Just as the the diversity and breadth of digital products and services evolves, we recognize that our design methodology needs to keep pace.
To that end, we’ve been evaluating the Jobs to Be Done (#JTBD) theory that Clay Christianson authored, and that the good folks of the Re-Wired Group advocate. I recently attended one of their “Switch Workshops” hosted by Re-Wired’s Bob Moesta and Chris Speik.
“Switch” in this case refers to the moment an individual makes a decision to, in JTBD language, “hire" or "fire" a product or service. “Hiring" is akin to obtaining a thing for a specific purpose, while “firing” is, naturally, just the opposite. According to Bob, the switch moment is the most valuable, the most data rich, because it’s where all the causality happens. This makes a ton of sense if you really want to know why someone buys a mattress, installs an app, or hires a contractor. It digs into the situational motivational forces that compel someone to act.
To uncover these forces, they use an interview format to reconstruct the events surrounding these trigger moments, with particular emphasis on leading events. There are a few requirements they use to qualify a valid switch:
- Past tense. The person needs to be looking in the rear view at a moment that’s come and gone. This differs from typical contextual field research which focuses on what’s driving a customer to buy in that moment, before they’ve actually purchased. Without a conclusive hire/fire decision, it’s impossible to know with certainty all that has and will contribute to a purchase decision.
- Broken in. They've got to have put the hired item through it’s paces enough to have come to an informed conclusion.
- 90 days. For all the nitty gritties to remain top of mind and easily accessible, the switch moment needs to be recent, ideally within the last 3 months.
- No gifts. There’s too much indirection, bordering on hearsay, when it comes to the giving of gifts.
Bob and Chris set the stage for the workshop, explaining that they’d be live demonstrating their technique by interviewing an attendee. They had everyone introduce themselves and share a qualifying product or service. When my turn arrived, I offered up a recent purchase of several Nest Protect smoke and CO2 detectors. After making it around the room, followed by a few tense minutes of heated deliberation (not really), I got the call.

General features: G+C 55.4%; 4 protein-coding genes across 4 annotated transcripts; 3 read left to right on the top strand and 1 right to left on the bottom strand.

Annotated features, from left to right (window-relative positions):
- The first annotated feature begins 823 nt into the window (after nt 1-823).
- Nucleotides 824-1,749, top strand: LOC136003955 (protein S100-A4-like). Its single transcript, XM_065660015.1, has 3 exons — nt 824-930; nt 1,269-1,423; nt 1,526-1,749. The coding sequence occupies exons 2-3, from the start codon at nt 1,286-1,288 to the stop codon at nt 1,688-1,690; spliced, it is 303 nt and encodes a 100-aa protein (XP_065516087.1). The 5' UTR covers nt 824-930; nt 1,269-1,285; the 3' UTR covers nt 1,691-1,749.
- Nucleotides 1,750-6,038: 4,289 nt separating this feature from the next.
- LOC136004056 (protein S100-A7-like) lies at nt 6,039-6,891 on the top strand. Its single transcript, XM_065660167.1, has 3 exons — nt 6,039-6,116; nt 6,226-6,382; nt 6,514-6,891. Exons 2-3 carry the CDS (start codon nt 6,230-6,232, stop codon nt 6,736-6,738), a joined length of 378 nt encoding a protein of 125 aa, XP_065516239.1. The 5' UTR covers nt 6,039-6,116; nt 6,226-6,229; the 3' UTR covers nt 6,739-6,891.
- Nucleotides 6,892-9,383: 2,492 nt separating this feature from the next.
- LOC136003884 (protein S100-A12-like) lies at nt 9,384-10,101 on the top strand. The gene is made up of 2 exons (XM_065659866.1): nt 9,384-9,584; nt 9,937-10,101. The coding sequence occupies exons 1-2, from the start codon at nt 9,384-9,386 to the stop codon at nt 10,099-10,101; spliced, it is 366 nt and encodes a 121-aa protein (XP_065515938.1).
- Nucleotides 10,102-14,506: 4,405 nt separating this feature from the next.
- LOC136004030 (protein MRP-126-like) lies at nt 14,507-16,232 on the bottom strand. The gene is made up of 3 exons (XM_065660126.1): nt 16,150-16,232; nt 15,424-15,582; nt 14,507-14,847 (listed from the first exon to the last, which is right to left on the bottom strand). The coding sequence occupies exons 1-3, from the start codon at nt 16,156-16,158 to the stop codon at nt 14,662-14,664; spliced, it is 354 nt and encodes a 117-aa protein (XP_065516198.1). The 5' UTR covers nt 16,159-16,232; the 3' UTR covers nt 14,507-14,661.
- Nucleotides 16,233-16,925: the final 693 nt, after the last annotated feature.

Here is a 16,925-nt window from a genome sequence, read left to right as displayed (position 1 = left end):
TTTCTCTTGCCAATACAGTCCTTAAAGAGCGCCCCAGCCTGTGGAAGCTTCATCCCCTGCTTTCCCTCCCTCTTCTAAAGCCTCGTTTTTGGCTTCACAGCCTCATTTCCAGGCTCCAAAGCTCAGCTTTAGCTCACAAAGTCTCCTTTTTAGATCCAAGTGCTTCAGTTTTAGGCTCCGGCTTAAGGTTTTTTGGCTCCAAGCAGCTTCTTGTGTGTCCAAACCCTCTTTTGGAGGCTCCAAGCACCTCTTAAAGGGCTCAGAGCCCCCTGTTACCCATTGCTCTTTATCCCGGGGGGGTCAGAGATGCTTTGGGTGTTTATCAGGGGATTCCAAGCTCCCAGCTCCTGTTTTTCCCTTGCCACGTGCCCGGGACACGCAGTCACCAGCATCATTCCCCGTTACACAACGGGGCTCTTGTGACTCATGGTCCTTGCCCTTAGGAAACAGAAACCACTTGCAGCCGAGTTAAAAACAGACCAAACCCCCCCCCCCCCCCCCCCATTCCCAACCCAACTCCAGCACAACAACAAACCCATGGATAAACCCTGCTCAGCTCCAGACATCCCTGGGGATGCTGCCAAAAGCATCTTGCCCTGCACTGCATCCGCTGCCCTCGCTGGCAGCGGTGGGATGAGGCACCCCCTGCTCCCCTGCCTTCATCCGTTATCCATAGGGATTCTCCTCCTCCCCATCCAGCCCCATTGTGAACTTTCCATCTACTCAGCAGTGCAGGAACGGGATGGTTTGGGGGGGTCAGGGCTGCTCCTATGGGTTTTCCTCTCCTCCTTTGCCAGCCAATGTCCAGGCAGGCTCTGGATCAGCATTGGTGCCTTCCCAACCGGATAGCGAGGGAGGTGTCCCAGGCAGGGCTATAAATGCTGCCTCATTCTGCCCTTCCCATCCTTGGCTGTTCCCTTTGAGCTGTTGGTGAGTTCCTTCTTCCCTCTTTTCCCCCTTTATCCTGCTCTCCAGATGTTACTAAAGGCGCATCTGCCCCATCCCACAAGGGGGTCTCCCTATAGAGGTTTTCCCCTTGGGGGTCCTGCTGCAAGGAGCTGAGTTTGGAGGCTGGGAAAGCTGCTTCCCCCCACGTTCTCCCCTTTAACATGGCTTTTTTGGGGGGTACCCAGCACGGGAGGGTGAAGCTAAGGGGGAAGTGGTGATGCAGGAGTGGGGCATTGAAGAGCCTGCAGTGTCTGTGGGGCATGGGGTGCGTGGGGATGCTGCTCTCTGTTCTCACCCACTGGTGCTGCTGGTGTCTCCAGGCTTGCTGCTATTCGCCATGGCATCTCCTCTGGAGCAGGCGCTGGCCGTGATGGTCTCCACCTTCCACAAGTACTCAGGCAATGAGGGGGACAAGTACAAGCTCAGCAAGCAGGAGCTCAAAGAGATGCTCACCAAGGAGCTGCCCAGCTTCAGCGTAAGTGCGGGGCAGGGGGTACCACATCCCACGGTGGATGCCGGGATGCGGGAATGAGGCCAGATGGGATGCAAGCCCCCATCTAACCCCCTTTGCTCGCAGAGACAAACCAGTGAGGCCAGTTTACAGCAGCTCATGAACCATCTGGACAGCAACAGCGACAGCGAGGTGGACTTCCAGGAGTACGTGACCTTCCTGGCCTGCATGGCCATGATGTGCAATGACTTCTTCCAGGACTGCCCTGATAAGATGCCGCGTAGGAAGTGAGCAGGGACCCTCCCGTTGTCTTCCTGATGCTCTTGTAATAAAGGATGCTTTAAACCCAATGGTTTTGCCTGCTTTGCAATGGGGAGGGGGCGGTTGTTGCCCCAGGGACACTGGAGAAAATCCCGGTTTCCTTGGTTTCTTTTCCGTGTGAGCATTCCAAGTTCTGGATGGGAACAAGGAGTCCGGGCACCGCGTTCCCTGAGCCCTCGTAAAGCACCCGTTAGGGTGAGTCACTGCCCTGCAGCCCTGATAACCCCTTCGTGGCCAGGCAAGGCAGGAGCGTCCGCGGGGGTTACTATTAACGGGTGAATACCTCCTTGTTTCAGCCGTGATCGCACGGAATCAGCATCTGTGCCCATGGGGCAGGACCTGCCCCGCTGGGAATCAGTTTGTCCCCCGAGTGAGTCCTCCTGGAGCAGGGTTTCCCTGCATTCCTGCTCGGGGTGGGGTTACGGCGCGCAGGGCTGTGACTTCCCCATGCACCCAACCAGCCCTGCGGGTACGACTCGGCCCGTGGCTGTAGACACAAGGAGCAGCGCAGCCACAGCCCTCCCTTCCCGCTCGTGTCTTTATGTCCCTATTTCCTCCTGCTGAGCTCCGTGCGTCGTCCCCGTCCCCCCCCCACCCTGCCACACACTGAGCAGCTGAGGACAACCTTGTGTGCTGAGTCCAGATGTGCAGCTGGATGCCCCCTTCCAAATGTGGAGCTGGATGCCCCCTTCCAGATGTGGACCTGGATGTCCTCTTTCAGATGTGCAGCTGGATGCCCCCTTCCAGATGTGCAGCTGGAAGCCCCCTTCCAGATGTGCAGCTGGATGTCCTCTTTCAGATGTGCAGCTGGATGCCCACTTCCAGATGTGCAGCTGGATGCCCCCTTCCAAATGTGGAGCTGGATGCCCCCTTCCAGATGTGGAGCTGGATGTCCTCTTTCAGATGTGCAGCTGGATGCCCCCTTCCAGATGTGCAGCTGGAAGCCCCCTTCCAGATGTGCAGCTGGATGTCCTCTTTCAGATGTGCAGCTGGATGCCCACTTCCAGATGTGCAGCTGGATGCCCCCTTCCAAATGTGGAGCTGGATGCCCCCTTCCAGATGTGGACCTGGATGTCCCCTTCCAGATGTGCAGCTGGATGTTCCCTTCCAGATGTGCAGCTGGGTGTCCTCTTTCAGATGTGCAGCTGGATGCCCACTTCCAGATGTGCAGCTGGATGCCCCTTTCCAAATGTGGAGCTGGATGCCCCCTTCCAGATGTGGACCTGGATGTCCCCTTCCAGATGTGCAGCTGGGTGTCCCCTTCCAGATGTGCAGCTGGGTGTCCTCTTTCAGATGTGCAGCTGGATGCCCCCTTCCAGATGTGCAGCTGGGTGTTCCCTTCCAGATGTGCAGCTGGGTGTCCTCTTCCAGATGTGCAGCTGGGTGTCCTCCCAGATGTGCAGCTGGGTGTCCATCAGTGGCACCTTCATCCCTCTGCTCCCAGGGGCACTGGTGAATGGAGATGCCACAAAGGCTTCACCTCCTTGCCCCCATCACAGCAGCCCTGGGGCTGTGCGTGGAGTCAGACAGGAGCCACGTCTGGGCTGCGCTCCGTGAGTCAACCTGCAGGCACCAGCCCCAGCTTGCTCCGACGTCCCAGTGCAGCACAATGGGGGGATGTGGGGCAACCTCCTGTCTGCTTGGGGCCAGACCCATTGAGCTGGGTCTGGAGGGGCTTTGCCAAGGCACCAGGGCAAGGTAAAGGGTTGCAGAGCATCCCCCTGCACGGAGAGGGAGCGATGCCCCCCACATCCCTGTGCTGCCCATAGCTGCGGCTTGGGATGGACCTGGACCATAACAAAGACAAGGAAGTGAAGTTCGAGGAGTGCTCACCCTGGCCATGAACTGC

I had listened to podcast versions of a few of these interviews and had a general sense of what to expect, but admit was a bit nervous at the prospect of rehashing, in minute detail to a group of 20 people and a microphone, all the thinking and actions that led me to spend $700 on high-end smoke detectors. Yikes - surely there was a less controversy-prone purchase I could have offered up.
A few key takeaways for conducting a worthwhile interview:
Focus on the story, not the product
Don’t ask why someone bought a product. Don’t ask them to name it’s killer features. Do ask them to go back to the moment they realized the current product wasn’t cutting it. Do ask them who they were with in the store when they bought it, how that person reacted when they put it in the shopping cart. What was it like when they got home and opened the box? What time of day was it? Was it before or after work? Continue to root out juicy detail by asking probing questions that help rekindle those moments.
Follow their lead.
A good interview is one that unfolds organically, not tied to a static list of questions. The job of the interviewer is to actively observe, watching and listening for visual and verbal cues that signal leads that are worth pursuing. In this regard, the interview is more art than science, and the interviewer needs to be able to adapt and change course with ease.
Keep an ear out for motivational forces
As the narrative unfolds in rich detail, or even if the momentum is waning a bit, remember you’re ultimately trying to discover what drove a person to switch. The Re-Wired team has come up with a model for mapping and quantifying the forces that produce switching moments. The model defines four forces that act upon an individual during the decision lifecycle:
- F1. Push. Problem with current solution
- F2. Pull. Benefits of a new solution
- F3. Anxiety. Worry about new solution
- F4. Inertia. Existing habits and switching costs<
Then you do the math:
(F1 + F2) < (F3 + F4) = No switch, current solution stays put.
(F1 + F2) > (F3 + F4) = Switch! Make way for the new solution.
Here is the a graphic forces diagram (courtesy of Ross Belmont):
As we continue to iterate and evaluate our design process, we’re actively adopting JTBD and participating in the Switch Workshop was an invaluable leveling up exercise to help speed along it’s adoption. And as far as my smoke detectors go, the family is sleeping much better these days...
To learn more, check out JTBD on Medium.